The special counsel’s counterintelligence findings could illuminate the extent to which people in Trump’s orbit — and the president himself — have been, or remain, compromised. But those findings were largely handed off to the FBI over the course of the 22-month probe and were not enumerated in the final report.

Butina’s lawyers, meanwhile, have argued that the broad theory Anderson put forward — that a foreign national may be acting as an “access agent” when hobnobbing with D.C. operatives and sending information about those dalliances back to their government — “effectively criminalizes all networking behavior if done by a foreign national.” Her lawyers said in another court filing on Tuesday that it could take “months” for them to respond to Anderson’s declaration if the judge declines to strike it, indefinitely delaying Butina’s sentencing hearing. The hearing had originally been set for April 26.

D.C. prosecutors have been aggressive in the Butina case, as evidenced by their assertion early on that she was trading sex for a position in a special-interest organization — an accusation that the government walked back after realizing that it had misinterpreted a piece of evidence.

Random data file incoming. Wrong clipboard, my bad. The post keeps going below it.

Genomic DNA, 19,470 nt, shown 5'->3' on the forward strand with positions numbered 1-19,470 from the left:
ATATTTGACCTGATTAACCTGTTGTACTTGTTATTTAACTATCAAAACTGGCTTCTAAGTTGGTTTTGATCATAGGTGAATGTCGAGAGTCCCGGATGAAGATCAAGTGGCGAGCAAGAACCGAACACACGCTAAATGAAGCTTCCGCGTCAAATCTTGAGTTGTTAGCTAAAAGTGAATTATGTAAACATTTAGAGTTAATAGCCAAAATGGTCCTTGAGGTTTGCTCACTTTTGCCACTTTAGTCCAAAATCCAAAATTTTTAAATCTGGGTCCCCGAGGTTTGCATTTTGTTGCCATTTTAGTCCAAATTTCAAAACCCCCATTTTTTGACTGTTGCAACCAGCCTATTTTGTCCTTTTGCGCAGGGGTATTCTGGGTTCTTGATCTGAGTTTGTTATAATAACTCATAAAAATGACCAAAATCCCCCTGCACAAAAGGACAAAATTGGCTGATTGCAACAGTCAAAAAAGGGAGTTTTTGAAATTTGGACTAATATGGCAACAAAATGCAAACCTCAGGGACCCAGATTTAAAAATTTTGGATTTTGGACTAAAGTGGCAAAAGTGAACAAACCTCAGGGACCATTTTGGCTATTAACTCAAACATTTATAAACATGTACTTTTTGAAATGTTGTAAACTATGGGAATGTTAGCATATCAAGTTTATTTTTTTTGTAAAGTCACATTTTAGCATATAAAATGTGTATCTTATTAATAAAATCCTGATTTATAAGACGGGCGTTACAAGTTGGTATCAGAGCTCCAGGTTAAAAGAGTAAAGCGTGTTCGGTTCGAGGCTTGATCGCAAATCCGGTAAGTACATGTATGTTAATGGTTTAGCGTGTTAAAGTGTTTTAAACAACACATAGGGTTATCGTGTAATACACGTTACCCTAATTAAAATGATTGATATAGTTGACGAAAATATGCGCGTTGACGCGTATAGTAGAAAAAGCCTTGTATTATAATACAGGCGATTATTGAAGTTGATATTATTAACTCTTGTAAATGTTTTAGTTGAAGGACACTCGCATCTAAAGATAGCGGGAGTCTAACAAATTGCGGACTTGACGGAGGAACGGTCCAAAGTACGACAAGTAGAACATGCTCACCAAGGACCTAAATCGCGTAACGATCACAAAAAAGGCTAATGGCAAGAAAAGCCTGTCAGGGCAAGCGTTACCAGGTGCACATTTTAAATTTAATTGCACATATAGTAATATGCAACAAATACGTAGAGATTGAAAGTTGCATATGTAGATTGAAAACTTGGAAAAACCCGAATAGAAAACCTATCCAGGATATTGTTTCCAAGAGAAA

Prosecutors also recommended an 18-month sentence for Butina, despite her lawyers’ expectation that they would not make a specific recommendation given the 10 months she’s already spent in jail.

Butina’s lawyers also feel the government blindsided them with the last-minute Anderson affidavit that made her look complicit in a Russian intelligence operation.

“The fact that the government used this filing — made late in the evening on Good Friday … less than a week before sentencing — to unveil a complete new theory of the government’s case creates additional due process issues,” they wrote in a motion to exclude and strike Anderson’s declaration.

Disputes over the government’s conduct aside, the Anderson declaration was a striking — and ominous — analysis of the Russian government’s intelligence-collection methods.

“Russia’s efforts targeting the United States take a myriad of forms — it is, in essence, a numbers game,” he wrote. “Not every intelligence campaign needs to be successful for Russia to have achieved its goals.”